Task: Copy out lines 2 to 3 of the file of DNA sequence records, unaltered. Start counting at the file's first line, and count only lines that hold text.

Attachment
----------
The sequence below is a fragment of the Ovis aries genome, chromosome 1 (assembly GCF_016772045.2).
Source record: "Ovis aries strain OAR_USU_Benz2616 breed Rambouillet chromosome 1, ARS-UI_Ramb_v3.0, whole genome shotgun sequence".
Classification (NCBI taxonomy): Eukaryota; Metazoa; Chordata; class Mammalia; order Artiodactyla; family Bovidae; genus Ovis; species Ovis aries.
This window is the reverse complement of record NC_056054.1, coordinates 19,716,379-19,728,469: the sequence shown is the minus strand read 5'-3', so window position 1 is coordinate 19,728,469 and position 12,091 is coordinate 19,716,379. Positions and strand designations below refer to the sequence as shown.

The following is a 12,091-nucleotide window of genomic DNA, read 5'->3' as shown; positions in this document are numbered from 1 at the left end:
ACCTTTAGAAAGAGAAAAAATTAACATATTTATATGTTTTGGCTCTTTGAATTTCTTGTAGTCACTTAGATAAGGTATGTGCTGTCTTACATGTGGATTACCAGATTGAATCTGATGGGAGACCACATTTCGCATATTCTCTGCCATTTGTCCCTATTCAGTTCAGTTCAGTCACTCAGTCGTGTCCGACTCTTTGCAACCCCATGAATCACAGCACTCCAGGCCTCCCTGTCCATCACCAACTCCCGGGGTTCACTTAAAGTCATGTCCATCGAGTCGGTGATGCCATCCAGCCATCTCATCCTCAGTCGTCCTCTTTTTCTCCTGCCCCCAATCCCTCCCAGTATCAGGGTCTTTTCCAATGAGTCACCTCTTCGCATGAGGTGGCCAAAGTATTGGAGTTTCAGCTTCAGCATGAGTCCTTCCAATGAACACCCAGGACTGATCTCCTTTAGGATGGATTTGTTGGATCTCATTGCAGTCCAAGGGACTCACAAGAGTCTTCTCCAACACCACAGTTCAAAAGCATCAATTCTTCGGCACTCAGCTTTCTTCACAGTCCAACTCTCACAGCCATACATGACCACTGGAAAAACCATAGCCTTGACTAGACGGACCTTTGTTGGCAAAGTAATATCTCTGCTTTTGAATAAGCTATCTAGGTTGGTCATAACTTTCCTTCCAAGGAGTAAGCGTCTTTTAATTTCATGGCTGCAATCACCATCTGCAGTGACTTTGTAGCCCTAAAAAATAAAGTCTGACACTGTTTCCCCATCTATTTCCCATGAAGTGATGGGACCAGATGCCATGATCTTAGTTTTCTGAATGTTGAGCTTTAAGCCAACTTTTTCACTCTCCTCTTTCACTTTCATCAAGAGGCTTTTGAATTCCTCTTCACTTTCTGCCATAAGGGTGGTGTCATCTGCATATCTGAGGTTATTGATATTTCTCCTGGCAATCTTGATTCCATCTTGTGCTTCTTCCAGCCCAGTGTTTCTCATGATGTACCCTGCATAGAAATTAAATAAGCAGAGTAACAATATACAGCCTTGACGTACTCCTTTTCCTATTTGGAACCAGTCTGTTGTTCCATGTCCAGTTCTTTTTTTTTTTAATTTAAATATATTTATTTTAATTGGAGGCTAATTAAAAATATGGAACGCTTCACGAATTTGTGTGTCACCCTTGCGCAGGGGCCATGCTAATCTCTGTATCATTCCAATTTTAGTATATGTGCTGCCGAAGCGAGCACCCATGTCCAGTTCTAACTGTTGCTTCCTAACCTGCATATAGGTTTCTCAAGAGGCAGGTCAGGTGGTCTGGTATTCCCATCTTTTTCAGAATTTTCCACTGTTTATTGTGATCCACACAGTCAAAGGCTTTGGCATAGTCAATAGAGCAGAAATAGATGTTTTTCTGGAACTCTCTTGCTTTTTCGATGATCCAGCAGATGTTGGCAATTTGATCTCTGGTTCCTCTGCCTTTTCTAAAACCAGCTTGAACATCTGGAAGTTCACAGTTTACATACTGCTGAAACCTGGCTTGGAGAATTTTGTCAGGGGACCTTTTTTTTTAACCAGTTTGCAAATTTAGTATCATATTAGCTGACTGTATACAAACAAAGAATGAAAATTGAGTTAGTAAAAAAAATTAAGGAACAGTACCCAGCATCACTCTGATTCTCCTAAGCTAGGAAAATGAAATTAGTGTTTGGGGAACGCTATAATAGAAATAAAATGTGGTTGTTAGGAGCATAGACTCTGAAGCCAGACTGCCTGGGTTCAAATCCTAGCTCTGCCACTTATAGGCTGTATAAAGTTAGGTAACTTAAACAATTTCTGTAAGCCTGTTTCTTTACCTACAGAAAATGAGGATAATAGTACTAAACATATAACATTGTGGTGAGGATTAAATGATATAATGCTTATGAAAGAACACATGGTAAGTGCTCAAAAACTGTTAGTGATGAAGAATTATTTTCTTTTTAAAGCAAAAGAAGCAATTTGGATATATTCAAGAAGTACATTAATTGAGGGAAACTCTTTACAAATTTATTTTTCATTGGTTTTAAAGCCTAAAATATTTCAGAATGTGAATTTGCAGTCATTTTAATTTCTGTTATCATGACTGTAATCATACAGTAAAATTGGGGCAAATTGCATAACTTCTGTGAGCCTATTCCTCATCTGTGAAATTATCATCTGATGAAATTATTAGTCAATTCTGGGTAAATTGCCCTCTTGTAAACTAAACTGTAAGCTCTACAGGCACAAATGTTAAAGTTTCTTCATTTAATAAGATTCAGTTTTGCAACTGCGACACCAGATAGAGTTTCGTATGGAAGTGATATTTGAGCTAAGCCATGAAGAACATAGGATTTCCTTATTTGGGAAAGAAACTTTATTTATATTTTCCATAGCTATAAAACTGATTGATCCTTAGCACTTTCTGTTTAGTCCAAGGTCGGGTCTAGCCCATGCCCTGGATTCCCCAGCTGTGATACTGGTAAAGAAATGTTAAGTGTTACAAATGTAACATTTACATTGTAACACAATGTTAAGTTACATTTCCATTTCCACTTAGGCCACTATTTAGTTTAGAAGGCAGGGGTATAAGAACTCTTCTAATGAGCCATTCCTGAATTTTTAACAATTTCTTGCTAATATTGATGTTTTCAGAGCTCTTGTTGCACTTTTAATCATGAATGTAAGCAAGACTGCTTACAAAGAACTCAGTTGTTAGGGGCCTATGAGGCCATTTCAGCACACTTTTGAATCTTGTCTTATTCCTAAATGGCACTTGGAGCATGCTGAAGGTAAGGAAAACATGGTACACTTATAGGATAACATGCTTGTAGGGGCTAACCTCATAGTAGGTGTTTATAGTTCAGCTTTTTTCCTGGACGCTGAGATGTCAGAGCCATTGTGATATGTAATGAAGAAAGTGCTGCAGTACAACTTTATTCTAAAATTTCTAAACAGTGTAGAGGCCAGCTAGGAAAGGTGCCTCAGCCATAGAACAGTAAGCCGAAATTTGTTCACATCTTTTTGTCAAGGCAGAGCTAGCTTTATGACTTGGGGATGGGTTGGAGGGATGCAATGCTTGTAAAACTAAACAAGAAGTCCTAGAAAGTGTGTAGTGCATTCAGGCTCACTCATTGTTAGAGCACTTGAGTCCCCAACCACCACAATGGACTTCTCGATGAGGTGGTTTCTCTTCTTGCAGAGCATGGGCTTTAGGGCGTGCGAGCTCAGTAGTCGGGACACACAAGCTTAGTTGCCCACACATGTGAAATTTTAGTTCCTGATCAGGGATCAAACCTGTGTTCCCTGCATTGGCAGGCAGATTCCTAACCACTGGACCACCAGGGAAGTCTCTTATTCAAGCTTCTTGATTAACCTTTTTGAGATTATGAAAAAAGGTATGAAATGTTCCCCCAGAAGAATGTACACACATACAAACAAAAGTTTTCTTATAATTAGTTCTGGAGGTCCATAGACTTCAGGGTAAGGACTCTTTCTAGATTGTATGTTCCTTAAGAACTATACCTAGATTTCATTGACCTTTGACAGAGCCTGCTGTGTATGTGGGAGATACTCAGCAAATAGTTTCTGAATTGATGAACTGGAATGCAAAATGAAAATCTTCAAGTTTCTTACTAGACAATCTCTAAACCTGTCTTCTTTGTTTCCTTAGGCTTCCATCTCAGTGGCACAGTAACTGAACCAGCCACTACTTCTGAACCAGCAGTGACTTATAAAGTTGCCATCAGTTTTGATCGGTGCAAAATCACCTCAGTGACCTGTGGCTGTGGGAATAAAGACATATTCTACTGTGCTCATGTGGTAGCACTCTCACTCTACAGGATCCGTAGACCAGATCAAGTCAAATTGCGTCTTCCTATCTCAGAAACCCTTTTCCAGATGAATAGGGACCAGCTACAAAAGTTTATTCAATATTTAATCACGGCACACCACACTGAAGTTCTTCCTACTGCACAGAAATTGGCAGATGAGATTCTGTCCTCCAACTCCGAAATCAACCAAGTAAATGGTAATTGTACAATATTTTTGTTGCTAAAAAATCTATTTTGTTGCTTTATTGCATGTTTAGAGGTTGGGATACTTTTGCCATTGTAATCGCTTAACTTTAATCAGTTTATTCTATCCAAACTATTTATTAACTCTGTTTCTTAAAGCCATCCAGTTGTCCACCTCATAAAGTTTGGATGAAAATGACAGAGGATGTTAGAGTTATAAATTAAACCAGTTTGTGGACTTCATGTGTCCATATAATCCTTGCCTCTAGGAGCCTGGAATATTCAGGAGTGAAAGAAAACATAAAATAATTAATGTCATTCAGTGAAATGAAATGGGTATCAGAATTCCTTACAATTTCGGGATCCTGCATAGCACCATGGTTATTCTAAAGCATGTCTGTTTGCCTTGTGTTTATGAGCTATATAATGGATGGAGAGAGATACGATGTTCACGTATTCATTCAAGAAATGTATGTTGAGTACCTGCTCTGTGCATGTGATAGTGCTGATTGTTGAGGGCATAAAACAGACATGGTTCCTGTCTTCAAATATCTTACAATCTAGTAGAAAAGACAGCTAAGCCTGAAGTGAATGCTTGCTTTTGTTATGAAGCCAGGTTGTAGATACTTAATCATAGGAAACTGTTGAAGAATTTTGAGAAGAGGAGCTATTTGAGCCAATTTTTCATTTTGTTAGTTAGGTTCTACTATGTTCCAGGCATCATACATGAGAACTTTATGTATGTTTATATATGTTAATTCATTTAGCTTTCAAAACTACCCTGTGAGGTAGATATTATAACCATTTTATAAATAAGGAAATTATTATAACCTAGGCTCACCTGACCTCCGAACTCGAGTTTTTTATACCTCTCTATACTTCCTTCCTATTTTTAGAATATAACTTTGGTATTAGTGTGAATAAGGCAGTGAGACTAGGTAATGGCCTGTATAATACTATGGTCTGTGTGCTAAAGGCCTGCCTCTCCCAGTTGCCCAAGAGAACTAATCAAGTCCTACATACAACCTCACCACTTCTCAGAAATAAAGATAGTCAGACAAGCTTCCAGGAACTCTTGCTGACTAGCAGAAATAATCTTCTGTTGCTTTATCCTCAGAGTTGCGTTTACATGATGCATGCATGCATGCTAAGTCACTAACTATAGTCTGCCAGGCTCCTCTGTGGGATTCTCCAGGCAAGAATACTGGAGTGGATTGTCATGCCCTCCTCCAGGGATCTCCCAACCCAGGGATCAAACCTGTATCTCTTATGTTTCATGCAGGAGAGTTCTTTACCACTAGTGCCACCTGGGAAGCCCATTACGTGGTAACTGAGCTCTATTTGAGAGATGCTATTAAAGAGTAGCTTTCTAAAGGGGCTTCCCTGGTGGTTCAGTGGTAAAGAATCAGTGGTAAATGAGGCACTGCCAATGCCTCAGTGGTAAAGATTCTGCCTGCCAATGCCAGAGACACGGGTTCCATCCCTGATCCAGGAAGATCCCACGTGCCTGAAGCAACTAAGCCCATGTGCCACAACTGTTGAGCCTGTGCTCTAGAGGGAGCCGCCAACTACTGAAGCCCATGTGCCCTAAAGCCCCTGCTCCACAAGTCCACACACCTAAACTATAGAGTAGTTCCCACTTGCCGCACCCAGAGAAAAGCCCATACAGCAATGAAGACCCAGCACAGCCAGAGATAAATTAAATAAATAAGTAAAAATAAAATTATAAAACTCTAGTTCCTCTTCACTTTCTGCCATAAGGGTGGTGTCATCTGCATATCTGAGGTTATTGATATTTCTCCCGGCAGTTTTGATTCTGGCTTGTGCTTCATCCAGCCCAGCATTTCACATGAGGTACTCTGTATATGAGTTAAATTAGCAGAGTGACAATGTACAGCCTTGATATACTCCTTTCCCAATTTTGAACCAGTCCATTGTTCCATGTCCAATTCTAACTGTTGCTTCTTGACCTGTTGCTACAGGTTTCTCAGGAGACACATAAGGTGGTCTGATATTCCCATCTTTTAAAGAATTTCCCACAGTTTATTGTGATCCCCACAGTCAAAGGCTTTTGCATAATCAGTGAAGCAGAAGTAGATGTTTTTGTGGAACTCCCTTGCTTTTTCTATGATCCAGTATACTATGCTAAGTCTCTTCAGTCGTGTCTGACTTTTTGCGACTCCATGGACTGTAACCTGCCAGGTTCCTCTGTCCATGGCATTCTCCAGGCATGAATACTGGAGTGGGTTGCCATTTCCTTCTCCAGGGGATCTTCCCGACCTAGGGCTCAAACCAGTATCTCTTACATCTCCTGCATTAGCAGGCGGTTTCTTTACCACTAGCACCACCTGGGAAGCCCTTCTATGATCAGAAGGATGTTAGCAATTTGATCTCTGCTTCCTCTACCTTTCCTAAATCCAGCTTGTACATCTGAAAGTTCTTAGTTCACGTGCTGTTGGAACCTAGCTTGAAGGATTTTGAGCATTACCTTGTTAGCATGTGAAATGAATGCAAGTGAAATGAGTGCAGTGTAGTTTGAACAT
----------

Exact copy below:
Source record: "Ovis aries strain OAR_USU_Benz2616 breed Rambouillet chromosome 1, ARS-UI_Ramb_v3.0, whole genome shotgun sequence".
Classification (NCBI taxonomy): Eukaryota; Metazoa; Chordata; class Mammalia; order Artiodactyla; family Bovidae; genus Ovis; species Ovis aries.